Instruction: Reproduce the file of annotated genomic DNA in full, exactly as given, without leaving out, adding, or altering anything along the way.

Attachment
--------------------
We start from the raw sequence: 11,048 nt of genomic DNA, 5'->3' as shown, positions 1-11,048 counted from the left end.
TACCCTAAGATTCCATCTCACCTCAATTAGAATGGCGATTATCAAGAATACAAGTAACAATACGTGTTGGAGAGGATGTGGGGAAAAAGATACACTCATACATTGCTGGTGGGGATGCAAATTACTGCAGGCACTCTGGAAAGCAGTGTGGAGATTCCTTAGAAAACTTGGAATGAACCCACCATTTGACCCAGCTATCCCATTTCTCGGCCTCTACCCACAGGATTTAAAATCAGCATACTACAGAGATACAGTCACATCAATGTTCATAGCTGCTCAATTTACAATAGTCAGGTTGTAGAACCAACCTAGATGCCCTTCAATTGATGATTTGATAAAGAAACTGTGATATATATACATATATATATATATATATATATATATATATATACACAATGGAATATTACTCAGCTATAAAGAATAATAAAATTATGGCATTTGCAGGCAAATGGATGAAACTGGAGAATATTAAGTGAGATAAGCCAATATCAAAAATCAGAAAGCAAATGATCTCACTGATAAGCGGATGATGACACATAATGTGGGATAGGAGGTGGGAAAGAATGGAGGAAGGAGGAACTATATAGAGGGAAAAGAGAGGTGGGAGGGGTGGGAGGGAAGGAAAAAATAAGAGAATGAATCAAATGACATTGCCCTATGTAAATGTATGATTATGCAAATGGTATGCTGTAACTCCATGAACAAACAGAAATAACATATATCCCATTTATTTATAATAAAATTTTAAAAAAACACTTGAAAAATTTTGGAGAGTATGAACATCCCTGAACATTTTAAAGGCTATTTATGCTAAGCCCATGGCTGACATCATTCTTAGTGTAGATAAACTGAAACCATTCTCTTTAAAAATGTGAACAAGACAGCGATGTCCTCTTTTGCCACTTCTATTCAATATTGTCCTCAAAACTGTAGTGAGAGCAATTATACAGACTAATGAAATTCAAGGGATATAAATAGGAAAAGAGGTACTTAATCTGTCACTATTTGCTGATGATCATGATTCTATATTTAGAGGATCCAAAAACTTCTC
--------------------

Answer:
We start from the raw sequence: 11,048 nt of genomic DNA, 5'->3' as shown, positions 1-11,048 counted from the left end.
TACCCTAAGATTCCATCTCACCTCAATTAGAATGGCGATTATCAAGAATACAAGTAACAATACGTGTTGGAGAGGATGTGGGGAAAAAGATACACTCATACATTGCTGGTGGGGATGCAAATTACTGCAGGCACTCTGGAAAGCAGTGTGGAGATTCCTTAGAAAACTTGGAATGAACCCACCATTTGACCCAGCTATCCCATTTCTCGGCCTCTACCCACAGGATTTAAAATCAGCATACTACAGAGATACAGTCACATCAATGTTCATAGCTGCTCAATTTACAATAGTCAGGTTGTAGAACCAACCTAGATGCCCTTCAATTGATGATTTGATAAAGAAACTGTGATATATATACATATATATATATATATATATATATATATATATACACAATGGAATATTACTCAGCTATAAAGAATAATAAAATTATGGCATTTGCAGGCAAATGGATGAAACTGGAGAATATTAAGTGAGATAAGCCAATATCAAAAATCAGAAAGCAAATGATCTCACTGATAAGCGGATGATGACACATAATGTGGGATAGGAGGTGGGAAAGAATGGAGGAAGGAGGAACTATATAGAGGGAAAAGAGAGGTGGGAGGGGTGGGAGGGAAGGAAAAAATAAGAGAATGAATCAAATGACATTGCCCTATGTAAATGTATGATTATGCAAATGGTATGCTGTAACTCCATGAACAAACAGAAATAACATATATCCCATTTATTTATAATAAAATTTTAAAAAAACACTTGAAAAATTTTGGAGAGTATGAACATCCCTGAACATTTTAAAGGCTATTTATGCTAAGCCCATGGCTGACATCATTCTTAGTGTAGATAAACTGAAACCATTCTCTTTAAAAATGTGAACAAGACAGCGATGTCCTCTTTTGCCACTTCTATTCAATATTGTCCTCAAAACTGTAGTGAGAGCAATTATACAGACTAATGAAATTCAAGGGATATAAATAGGAAAAGAGGTACTTAATCTGTCACTATTTGCTGATGATCATGATTCTATATTTAGAGGATCCAAAAACTTCTC